Her Bad Mother

Friday, October 12, 2007

What I Don't Know Can Hurt Me

"Late Maternal Age," they call it. It's a fancy term for OLD MOM.

I was not late of maternal age when I had Wonderbaby. I was not entirely early of maternal age, but still - I didn't qualify as elderly. Somehow, between the time of her birth and my current pregnancy, I became old.

I don't mind being old. I much prefer the older me to the younger me, and I intend to go on liking myself even more as I continue along the long and winding road of time. But I'm still don't like the euphemism that is "Late Maternal Age." I don't like it because it's code, because it's troubling code. It doesn't refer to my maturity, or to the wisdom that time has conferred upon me as a mother - it refers to the long list of negative factors bearing upon the odds of success of this pregnancy.

Because I am now over 35 years of age, I have an increased risk of miscarriage. I have a markedly increased risk of carrying a child with fetal abnormalites. There is an increased risk of Spina Bifida and Down's Syndrome and Trisomy and all those other terrible disorders whose names we prefer not to speak. Because I am now over 35 years of age, the doctor puts pamphlets about Chorionic Villus Sampling and Amniocentesis into my hands and refers me to genetics counsellors.

Because I am now over 35 years of age, my doctor tells me that I must consider seriously tests that will tell me the odds of this being a "problemed" pregnancy. Tests that will give me information that might lead me to consider terminating the pregnancy.

Before I was pregnant with Wonderbaby, I underwent genetic testing and genetic counselling, because my nephew's disorder, the one that will kill him, is hereditary, passed along the female line of the family. I swore at the time that no matter what the tests revealed, I would proceed with starting a family.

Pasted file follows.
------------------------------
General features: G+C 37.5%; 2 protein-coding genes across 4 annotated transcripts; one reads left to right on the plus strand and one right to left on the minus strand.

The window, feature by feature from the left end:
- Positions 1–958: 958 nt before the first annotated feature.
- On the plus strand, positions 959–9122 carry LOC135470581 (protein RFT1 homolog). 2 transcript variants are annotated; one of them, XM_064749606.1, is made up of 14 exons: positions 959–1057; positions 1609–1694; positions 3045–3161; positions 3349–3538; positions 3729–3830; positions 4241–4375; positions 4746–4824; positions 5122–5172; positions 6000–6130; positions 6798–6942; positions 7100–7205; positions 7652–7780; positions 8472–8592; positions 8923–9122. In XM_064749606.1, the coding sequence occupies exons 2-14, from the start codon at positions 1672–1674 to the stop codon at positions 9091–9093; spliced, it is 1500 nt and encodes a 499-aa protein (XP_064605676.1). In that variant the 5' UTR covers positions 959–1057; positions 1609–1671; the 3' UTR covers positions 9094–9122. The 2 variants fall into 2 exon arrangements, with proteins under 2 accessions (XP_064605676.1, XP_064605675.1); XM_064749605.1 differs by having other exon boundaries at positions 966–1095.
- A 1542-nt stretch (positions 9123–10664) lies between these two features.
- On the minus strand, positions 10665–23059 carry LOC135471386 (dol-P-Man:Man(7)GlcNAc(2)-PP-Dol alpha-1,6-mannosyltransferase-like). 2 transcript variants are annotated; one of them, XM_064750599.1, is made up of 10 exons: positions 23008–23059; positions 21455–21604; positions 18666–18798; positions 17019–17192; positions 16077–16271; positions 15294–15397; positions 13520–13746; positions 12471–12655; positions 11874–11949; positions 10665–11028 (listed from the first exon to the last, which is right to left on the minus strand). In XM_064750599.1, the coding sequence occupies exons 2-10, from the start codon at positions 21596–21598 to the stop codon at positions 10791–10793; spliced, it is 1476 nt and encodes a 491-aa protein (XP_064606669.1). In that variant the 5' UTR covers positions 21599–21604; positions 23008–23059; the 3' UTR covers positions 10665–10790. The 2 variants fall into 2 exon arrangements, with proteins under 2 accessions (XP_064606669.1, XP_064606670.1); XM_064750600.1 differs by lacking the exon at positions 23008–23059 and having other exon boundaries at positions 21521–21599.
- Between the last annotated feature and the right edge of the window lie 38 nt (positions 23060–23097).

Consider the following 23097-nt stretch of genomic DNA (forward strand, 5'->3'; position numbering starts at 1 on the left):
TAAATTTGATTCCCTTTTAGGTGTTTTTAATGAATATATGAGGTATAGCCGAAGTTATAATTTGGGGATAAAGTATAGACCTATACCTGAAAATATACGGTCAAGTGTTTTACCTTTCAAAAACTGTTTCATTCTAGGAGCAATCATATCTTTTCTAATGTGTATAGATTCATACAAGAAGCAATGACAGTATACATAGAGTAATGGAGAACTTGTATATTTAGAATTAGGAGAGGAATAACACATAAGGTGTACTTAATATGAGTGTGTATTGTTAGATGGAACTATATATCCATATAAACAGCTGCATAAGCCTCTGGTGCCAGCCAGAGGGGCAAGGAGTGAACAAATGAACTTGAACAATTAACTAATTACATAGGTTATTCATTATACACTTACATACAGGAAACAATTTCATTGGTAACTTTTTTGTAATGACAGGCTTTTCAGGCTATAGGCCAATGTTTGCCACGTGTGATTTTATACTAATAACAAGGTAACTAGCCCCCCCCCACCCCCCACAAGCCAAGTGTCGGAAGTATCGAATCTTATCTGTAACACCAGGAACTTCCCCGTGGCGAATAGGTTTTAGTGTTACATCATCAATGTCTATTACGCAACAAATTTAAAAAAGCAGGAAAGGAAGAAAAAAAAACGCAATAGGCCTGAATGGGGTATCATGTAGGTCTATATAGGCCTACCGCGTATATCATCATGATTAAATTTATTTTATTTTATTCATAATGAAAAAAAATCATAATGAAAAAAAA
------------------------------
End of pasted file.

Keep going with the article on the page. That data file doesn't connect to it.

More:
When I was pregnant with Wonderbaby, my doctor offered to conduct amniocentesis, because I was already in my thirties, and because there was a history of genetic difficulties on both my husband's and my own side of the family. She said, because there is a risk of miscarriage, I only recommend this if the results would effect whether or not you would continue the pregnancy. I was going to continue the pregnancy no matter what, I told her. The results of an amnio test wouldn't change that.

She said the same thing to me this morning, although she added that, because of my age, the odds of miscarriage due to amnio are now precisely the same as the odds of the test results showing Down's Syndrome. It's a worthwhile risk, she said, if knowing the results of the test are important to you. What she meant: if a certain result would lead you to consider terminating the pregnancy.

I told her that I didn't know. I told her that I didn't know. I don't know. I just don't know.

That I don't know - that I don't have the conviction of the last pregnancy, that I don't have the faith of the last pregnancy, that I don't know what I'd do - is hurting me. It's hurting my heart.

Tuesday, October 9, 2007

No Shame

A confession: I was deeply, deeply ambivalent about breastfeeding before I had Wonderbaby. I knew that I was going to try to breastfeed, I knew that I was going to try my very best, to do whatever I could, to breastfeed - but I was also pretty certain that I wasn't going to like it. I was squeamish: would it feel weird? What if it hurt? How would I ever - ever - summon the nerve to do it in public?

I was pretty sure that I would never do it in public. I would just not leave the house for whatever number of months I would be breastfeeding. How could I bare my breast in public? People would look. People would point. People would think that it was gross.